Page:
PHNOM PENH —
A new theater production is seeking to reconcile different generations of Cambodians with the country’s violent past by combining imaginative performance with documenting the memories of survivors of the Khmer Rouge regime.
Entitled “See You Yesterday”—the former title was REBOUND—the show has been produced by Global Arts Corps in partnership with Phare Ponleu Selpak, the renowned performing arts nongovernmental organization. It opened with preview performances on March 11 and 12 at the International School of Phnom Penh.
Work on the production began in 2012 with teachers and directors from around the world working together with a group of 19 young Cambodian performers aged between 17 and 24. These youngsters are the part of the second or third generation of Cambodians to be born since the Khmer Rouge regime collapsed in January 1979.
Global Arts Corps artistic director Michael Lessac said the company of extraordinary young Cambodian circus performers had shown courage to become ensemble leaders. They used their creative skills to make sense of the silence handed down to them from the violent past of the forebears.
These circus performers became actors in the true sense of the word, creating a fusion of the two art forms, Lessac told VOA Khmer. “The play is a search for what it feels like to relive a past after growing up in the aftermath of violence. It opened up a dialogue between youth and their elders, and new stories found their way into the rehearsals,” he said. Lessac believes the show will serve as a mirror for youth, and for audiences everywhere, to explore their own identities.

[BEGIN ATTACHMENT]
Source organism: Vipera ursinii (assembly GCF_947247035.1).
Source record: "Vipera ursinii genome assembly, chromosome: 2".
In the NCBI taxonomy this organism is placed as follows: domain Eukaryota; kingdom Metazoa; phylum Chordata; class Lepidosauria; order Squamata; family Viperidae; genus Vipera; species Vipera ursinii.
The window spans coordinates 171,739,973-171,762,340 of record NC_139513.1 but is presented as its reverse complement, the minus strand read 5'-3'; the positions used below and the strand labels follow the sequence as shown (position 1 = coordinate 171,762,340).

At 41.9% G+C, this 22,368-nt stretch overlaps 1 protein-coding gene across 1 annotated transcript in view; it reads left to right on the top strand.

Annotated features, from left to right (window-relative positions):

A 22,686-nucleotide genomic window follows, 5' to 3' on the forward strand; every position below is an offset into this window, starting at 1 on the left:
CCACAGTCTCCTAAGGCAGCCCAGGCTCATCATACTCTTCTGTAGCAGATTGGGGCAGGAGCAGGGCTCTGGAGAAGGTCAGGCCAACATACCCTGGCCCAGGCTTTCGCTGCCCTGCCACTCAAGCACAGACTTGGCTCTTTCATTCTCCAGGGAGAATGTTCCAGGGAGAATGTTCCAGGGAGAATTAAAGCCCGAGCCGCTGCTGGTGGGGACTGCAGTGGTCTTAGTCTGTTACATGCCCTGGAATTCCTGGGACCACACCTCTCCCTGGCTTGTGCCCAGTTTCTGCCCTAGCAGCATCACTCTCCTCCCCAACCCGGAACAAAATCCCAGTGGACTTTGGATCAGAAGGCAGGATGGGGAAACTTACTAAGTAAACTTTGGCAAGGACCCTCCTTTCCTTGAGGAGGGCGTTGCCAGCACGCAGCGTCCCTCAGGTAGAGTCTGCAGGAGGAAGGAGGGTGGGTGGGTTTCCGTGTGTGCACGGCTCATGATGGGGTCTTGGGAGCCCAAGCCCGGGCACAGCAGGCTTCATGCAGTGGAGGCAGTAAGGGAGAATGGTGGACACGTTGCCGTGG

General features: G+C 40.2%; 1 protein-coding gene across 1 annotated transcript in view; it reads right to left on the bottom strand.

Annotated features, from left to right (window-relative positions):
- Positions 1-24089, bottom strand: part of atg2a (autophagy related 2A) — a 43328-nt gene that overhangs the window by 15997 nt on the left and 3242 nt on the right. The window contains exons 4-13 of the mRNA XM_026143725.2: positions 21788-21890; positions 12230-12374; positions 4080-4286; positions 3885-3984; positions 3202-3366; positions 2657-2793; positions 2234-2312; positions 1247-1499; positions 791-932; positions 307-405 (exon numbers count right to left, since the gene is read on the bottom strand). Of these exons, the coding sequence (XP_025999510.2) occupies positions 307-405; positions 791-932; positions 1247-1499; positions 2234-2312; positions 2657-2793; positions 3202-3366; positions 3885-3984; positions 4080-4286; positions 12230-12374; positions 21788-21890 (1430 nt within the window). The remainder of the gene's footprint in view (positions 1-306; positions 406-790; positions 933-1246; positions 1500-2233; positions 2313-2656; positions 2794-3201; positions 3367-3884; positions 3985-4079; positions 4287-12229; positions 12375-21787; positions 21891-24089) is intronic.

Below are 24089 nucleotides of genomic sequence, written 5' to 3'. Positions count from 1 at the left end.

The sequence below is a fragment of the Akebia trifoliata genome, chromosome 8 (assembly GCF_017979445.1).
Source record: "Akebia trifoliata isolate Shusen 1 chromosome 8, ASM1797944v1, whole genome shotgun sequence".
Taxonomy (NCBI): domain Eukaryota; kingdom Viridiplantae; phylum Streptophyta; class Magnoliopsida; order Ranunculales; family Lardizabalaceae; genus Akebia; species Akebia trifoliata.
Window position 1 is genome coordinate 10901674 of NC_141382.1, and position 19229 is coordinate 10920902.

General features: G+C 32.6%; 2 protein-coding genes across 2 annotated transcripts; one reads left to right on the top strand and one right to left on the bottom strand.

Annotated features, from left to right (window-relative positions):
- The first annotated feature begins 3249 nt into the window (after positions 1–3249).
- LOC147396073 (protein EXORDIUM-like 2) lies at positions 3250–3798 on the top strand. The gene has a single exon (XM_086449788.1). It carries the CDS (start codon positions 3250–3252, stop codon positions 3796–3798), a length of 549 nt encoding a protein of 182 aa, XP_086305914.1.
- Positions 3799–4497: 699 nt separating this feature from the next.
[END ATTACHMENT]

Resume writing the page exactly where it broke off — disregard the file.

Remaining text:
William Faulkner’s line,“The past is never dead. It’s not even past,” was brought to mind as the performers played out events from more than 35 years ago, as well as the confrontation with horror, which continues to the present day.
Phat Sreyleak, 17, acted as a pregnant woman who had to struggle to deliver her baby alone during work in a rice field. She went through labor without a midwife, medicine, or help, and then the baby was taken away from her.
When asked how she felt about the role, and if it was a challenge to perform the scene, Sreyleak said that through learning the steps, she could understand how people struggled during that time. Crying, she said it made her realize the pain her mother felt when she gave birth to her.
Youk Chhang, executive director of Documentation Center of Cambodia, praised the performance. For Chhang, “the Earth itself cried when Sreyleak portrayed the pain of women suffering under the Khmer Rouge.”
The show will also be brought to be performed in Rwanda and other countries affected by atrocities. Other audience members said they wanted the show to be toured around Cambodia for more people to see.